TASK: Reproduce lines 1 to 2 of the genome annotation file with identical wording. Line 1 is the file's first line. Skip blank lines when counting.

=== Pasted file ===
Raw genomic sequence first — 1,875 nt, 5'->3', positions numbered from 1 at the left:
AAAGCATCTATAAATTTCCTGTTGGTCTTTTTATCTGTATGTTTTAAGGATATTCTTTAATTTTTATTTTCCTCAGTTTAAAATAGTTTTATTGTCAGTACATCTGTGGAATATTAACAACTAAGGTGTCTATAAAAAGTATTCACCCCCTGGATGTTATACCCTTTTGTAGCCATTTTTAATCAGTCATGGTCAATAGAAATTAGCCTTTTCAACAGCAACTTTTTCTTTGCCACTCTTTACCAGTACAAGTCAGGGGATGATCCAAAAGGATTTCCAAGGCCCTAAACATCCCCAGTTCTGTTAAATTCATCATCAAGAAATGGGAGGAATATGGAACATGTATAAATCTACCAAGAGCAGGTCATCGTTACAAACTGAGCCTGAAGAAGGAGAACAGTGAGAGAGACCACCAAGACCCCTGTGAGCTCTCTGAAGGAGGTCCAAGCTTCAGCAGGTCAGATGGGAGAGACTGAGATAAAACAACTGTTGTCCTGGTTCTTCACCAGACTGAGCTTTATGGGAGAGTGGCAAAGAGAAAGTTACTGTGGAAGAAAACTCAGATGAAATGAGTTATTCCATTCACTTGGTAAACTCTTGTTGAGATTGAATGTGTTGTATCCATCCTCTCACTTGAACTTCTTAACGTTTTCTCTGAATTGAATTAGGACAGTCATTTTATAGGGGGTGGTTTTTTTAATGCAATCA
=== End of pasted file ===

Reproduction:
Raw genomic sequence first — 1,875 nt, 5'->3', positions numbered from 1 at the left:
AAAGCATCTATAAATTTCCTGTTGGTCTTTTTATCTGTATGTTTTAAGGATATTCTTTAATTTTTATTTTCCTCAGTTTAAAATAGTTTTATTGTCAGTACATCTGTGGAATATTAACAACTAAGGTGTCTATAAAAAGTATTCACCCCCTGGATGTTATACCCTTTTGTAGCCATTTTTAATCAGTCATGGTCAATAGAAATTAGCCTTTTCAACAGCAACTTTTTCTTTGCCACTCTTTACCAGTACAAGTCAGGGGATGATCCAAAAGGATTTCCAAGGCCCTAAACATCCCCAGTTCTGTTAAATTCATCATCAAGAAATGGGAGGAATATGGAACATGTATAAATCTACCAAGAGCAGGTCATCGTTACAAACTGAGCCTGAAGAAGGAGAACAGTGAGAGAGACCACCAAGACCCCTGTGAGCTCTCTGAAGGAGGTCCAAGCTTCAGCAGGTCAGATGGGAGAGACTGAGATAAAACAACTGTTGTCCTGGTTCTTCACCAGACTGAGCTTTATGGGAGAGTGGCAAAGAGAAAGTTACTGTGGAAGAAAACTCAGATGAAATGAGTTATTCCATTCACTTGGTAAACTCTTGTTGAGATTGAATGTGTTGTATCCATCCTCTCACTTGAACTTCTTAACGTTTTCTCTGAATTGAATTAGGACAGTCATTTTATAGGGGGTGGTTTTTTTAATGCAATCA